Immediately following gall bladder removal, a patient typically starts with a clear liquid diet and steadily builds to solid foods, advises Everyday Health. Over the next several weeks, a patient can eat whatever is tolerated, but many patients find they need to limit certain foods.
Mayo Clinic explains that when the gall bladder is removed, less bile is available for digestion, and this can affect a patient's ability to digest fat and fat-soluble vitamins. Eating a lower-fat diet can help with digestive upset. Increasing fiber can help regulate the bowels, but it should be gradually increased over several weeks. Some people may experience difficulty digesting dairy products and carbonated beverages and may need to avoid them. Eating smaller, more frequent meals help ensure the bile that is available is enough to aid in digestion. Meals should include lean protein, fruits, vegetables and whole grains.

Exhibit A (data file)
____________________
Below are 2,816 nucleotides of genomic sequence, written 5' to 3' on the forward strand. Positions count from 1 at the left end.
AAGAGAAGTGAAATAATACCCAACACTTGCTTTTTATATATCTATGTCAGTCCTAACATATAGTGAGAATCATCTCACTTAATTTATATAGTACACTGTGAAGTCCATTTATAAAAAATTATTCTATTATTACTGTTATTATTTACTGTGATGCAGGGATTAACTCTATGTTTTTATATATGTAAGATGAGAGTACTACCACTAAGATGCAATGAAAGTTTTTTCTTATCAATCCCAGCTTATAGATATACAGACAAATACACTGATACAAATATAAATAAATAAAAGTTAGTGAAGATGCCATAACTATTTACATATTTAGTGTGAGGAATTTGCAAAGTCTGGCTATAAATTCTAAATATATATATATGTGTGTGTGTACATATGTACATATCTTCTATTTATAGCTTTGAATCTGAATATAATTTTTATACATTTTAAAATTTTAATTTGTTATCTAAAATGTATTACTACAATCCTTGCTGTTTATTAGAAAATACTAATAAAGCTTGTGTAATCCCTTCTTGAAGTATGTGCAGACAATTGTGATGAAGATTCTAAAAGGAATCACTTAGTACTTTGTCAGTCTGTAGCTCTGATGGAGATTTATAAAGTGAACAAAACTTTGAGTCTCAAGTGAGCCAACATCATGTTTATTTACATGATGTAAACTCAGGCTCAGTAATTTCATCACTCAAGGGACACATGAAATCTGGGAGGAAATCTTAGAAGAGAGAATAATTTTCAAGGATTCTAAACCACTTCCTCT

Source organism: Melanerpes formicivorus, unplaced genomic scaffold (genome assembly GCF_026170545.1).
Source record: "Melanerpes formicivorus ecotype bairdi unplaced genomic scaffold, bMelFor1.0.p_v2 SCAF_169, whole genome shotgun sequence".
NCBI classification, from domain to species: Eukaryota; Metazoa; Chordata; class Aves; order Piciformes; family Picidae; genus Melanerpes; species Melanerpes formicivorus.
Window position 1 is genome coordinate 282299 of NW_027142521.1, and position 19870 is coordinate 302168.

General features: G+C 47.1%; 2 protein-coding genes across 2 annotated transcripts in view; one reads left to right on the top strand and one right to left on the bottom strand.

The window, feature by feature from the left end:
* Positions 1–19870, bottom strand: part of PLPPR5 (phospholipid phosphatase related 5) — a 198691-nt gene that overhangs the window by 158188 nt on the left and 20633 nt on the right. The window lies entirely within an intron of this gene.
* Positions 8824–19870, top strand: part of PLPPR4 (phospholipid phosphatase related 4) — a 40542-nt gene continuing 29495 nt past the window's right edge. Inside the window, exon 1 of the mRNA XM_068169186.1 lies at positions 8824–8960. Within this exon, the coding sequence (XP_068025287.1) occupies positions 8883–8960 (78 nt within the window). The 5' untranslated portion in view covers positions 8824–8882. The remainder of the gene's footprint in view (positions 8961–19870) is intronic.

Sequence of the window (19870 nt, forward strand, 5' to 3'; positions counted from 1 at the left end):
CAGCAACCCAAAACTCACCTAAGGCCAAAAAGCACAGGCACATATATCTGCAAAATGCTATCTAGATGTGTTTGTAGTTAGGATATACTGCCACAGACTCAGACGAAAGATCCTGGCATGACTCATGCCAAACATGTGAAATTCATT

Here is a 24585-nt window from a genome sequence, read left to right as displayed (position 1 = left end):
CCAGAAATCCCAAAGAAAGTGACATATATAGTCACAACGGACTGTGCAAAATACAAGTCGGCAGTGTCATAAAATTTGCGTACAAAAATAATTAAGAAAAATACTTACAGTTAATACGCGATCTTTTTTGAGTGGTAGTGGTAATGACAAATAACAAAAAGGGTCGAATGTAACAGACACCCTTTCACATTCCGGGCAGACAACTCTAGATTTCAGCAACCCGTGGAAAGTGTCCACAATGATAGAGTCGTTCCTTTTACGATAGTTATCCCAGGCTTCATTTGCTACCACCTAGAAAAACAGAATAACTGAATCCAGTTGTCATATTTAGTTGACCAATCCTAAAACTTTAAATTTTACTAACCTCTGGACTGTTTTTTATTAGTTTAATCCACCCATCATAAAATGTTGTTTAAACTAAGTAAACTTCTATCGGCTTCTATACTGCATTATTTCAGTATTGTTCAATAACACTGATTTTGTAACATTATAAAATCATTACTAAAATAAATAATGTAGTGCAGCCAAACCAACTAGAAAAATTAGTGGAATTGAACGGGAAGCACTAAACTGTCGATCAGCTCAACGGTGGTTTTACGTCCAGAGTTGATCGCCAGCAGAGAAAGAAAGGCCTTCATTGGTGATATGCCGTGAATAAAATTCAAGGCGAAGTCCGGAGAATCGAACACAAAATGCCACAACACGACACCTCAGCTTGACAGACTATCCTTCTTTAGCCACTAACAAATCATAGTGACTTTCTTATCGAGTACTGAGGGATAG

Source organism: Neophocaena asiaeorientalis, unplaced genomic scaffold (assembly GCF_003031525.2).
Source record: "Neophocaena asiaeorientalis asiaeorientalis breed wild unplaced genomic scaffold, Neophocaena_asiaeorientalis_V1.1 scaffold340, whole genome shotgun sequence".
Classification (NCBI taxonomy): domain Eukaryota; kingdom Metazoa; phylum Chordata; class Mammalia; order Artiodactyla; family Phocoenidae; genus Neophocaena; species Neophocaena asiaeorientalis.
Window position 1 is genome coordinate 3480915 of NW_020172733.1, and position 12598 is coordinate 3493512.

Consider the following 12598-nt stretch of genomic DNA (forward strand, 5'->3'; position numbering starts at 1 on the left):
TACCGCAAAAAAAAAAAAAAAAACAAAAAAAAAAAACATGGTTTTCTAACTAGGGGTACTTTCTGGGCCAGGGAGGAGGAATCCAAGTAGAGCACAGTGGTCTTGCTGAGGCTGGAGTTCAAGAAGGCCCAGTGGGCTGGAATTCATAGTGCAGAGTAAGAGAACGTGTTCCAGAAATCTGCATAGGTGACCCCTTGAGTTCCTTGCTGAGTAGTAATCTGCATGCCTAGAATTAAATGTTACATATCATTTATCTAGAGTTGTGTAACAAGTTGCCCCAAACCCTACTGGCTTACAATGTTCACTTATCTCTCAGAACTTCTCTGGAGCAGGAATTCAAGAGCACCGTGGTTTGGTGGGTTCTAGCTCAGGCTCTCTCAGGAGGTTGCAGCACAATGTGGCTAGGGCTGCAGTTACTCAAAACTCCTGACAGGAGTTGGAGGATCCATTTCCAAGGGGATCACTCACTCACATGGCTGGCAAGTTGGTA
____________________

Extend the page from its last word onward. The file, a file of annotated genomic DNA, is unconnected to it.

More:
Over half of those who have their gall bladder removed have some difficulty digesting fats, states Everyday Health. Over several weeks, the body does adjust to the change, and most people are able to return to a normal diet within a month of surgery. Although some digestive upset is expected after gall bladder surgery, patients are advised to report any serious problems, such as severe pain in the abdomen or persistent diarrhea, to their doctor to rule out potential complications.